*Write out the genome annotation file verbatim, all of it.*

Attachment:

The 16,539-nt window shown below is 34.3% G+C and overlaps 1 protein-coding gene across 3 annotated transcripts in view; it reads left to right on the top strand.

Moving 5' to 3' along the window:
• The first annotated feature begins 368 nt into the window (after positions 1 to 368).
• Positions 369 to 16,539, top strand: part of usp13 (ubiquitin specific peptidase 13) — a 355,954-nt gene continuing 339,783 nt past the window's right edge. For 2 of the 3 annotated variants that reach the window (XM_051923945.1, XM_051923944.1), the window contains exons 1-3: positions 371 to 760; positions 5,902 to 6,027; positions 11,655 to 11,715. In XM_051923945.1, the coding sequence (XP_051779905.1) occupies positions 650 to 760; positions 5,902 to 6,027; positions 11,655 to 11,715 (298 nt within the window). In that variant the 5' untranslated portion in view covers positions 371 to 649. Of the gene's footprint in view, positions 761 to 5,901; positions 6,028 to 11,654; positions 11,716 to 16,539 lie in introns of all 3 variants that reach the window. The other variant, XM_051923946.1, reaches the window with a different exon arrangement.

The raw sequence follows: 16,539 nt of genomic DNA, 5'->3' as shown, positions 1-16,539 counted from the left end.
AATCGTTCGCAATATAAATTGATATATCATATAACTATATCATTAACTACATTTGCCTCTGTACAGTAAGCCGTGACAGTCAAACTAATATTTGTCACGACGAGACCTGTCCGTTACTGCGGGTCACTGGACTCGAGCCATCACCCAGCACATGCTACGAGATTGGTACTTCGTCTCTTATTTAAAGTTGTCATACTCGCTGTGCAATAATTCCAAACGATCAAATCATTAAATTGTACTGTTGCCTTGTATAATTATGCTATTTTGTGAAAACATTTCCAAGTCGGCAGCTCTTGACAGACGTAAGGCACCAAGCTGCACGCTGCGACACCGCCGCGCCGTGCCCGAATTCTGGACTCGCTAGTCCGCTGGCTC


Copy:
The 16,539-nt window shown below is 34.3% G+C and overlaps 1 protein-coding gene across 3 annotated transcripts in view; it reads left to right on the top strand.

Moving 5' to 3' along the window:
• The first annotated feature begins 368 nt into the window (after positions 1 to 368).
• Positions 369 to 16,539, top strand: part of usp13 (ubiquitin specific peptidase 13) — a 355,954-nt gene continuing 339,783 nt past the window's right edge. For 2 of the 3 annotated variants that reach the window (XM_051923945.1, XM_051923944.1), the window contains exons 1-3: positions 371 to 760; positions 5,902 to 6,027; positions 11,655 to 11,715. In XM_051923945.1, the coding sequence (XP_051779905.1) occupies positions 650 to 760; positions 5,902 to 6,027; positions 11,655 to 11,715 (298 nt within the window). In that variant the 5' untranslated portion in view covers positions 371 to 649. Of the gene's footprint in view, positions 761 to 5,901; positions 6,028 to 11,654; positions 11,716 to 16,539 lie in introns of all 3 variants that reach the window. The other variant, XM_051923946.1, reaches the window with a different exon arrangement.

The raw sequence follows: 16,539 nt of genomic DNA, 5'->3' as shown, positions 1-16,539 counted from the left end.
AATCGTTCGCAATATAAATTGATATATCATATAACTATATCATTAACTACATTTGCCTCTGTACAGTAAGCCGTGACAGTCAAACTAATATTTGTCACGACGAGACCTGTCCGTTACTGCGGGTCACTGGACTCGAGCCATCACCCAGCACATGCTACGAGATTGGTACTTCGTCTCTTATTTAAAGTTGTCATACTCGCTGTGCAATAATTCCAAACGATCAAATCATTAAATTGTACTGTTGCCTTGTATAATTATGCTATTTTGTGAAAACATTTCCAAGTCGGCAGCTCTTGACAGACGTAAGGCACCAAGCTGCACGCTGCGACACCGCCGCGCCGTGCCCGAATTCTGGACTCGCTAGTCCGCTGGCTC